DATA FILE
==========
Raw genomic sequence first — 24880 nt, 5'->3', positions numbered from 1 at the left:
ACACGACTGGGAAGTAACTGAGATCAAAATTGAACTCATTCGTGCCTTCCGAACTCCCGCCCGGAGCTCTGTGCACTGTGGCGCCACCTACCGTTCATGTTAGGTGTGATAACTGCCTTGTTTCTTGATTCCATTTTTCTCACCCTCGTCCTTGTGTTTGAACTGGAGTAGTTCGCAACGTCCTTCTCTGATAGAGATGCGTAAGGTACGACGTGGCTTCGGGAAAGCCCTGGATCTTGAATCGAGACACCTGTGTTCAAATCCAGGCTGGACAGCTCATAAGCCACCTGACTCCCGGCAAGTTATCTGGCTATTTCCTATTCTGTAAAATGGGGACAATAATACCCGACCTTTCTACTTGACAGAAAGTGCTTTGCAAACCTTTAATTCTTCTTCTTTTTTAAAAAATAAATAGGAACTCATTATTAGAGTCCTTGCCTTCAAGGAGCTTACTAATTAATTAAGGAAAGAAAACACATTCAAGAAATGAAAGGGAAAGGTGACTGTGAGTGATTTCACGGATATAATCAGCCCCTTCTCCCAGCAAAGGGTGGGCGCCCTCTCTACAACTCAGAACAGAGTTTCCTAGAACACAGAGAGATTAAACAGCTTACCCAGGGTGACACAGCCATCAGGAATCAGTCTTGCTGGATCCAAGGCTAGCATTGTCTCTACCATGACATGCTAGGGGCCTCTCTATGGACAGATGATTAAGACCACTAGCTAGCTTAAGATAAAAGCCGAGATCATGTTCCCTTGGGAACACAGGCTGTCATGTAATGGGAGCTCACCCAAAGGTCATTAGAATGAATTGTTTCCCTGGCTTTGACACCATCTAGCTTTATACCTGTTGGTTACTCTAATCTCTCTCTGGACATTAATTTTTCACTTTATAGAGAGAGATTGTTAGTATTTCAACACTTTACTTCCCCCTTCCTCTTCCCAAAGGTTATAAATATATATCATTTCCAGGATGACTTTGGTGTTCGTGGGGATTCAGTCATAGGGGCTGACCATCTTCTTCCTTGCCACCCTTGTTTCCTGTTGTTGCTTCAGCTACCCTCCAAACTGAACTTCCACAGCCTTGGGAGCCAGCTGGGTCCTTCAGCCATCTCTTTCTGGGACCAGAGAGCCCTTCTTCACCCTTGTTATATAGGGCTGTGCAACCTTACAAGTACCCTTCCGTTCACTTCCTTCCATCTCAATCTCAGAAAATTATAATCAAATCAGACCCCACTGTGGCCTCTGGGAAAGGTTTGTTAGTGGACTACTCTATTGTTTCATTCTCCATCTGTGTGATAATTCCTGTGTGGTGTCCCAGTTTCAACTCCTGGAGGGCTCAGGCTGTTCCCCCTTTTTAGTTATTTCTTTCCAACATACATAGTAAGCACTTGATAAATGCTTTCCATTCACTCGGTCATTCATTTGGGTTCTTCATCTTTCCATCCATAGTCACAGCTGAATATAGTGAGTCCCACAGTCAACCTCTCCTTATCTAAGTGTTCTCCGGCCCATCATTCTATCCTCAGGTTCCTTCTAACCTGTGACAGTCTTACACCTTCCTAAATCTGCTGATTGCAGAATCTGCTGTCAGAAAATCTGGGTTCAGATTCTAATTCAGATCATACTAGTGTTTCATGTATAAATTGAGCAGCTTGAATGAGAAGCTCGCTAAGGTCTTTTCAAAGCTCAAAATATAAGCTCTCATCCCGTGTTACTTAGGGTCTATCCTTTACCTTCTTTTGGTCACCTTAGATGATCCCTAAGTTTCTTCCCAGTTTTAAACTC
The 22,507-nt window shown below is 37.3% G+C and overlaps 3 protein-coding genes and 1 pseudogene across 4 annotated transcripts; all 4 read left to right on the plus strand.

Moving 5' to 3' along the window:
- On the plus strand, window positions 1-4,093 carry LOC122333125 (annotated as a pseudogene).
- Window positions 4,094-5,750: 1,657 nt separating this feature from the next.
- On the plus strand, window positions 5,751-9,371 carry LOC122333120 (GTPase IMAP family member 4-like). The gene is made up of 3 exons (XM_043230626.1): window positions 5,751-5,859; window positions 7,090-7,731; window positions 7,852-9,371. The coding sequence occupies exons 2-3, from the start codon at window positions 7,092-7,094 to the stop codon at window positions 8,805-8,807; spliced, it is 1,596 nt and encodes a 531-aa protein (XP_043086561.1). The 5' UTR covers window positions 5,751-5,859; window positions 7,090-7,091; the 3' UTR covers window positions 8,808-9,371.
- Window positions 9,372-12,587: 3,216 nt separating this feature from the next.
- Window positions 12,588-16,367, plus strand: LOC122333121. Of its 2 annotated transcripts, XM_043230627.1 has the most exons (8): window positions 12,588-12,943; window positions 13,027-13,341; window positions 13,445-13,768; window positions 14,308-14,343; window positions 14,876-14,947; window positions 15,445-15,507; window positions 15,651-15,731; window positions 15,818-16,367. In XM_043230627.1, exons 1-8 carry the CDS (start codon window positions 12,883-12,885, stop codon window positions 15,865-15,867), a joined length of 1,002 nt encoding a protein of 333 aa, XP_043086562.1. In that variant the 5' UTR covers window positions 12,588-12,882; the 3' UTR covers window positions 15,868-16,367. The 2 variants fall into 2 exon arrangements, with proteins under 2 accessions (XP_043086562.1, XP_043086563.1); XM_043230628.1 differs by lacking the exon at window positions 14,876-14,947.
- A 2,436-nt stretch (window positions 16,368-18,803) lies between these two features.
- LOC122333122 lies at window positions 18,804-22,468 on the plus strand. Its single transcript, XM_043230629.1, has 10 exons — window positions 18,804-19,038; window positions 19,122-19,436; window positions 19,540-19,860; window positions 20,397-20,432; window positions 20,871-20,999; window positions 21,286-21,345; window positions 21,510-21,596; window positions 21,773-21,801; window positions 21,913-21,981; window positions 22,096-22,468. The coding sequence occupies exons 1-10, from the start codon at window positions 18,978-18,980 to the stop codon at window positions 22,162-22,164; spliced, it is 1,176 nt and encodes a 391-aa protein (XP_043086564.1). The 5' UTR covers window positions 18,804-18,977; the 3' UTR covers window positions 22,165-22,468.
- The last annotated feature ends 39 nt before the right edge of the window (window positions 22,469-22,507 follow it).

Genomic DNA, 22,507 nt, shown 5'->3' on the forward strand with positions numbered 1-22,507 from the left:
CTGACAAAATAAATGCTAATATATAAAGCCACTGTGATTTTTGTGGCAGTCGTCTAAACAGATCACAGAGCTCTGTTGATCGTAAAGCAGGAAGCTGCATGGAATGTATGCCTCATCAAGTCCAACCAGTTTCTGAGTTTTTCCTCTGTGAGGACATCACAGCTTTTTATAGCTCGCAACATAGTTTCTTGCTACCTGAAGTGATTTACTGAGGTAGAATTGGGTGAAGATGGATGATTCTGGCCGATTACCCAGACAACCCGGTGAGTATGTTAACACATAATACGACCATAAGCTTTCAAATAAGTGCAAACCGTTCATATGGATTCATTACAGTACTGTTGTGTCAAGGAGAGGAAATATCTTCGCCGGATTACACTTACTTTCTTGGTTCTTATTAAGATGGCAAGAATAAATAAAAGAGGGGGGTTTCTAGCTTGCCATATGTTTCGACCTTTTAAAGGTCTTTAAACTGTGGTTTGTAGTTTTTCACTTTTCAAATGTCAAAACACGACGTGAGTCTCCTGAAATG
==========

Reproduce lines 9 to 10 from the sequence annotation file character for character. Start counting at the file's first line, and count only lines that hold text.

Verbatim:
- Window positions 12,588-16,367, plus strand: LOC122333121. Of its 2 annotated transcripts, XM_043230627.1 has the most exons (8): window positions 12,588-12,943; window positions 13,027-13,341; window positions 13,445-13,768; window positions 14,308-14,343; window positions 14,876-14,947; window positions 15,445-15,507; window positions 15,651-15,731; window positions 15,818-16,367. In XM_043230627.1, exons 1-8 carry the CDS (start codon window positions 12,883-12,885, stop codon window positions 15,865-15,867), a joined length of 1,002 nt encoding a protein of 333 aa, XP_043086562.1. In that variant the 5' UTR covers window positions 12,588-12,882; the 3' UTR covers window positions 15,868-16,367. The 2 variants fall into 2 exon arrangements, with proteins under 2 accessions (XP_043086562.1, XP_043086563.1); XM_043230628.1 differs by lacking the exon at window positions 14,876-14,947.
- A 2,436-nt stretch (window positions 16,368-18,803) lies between these two features.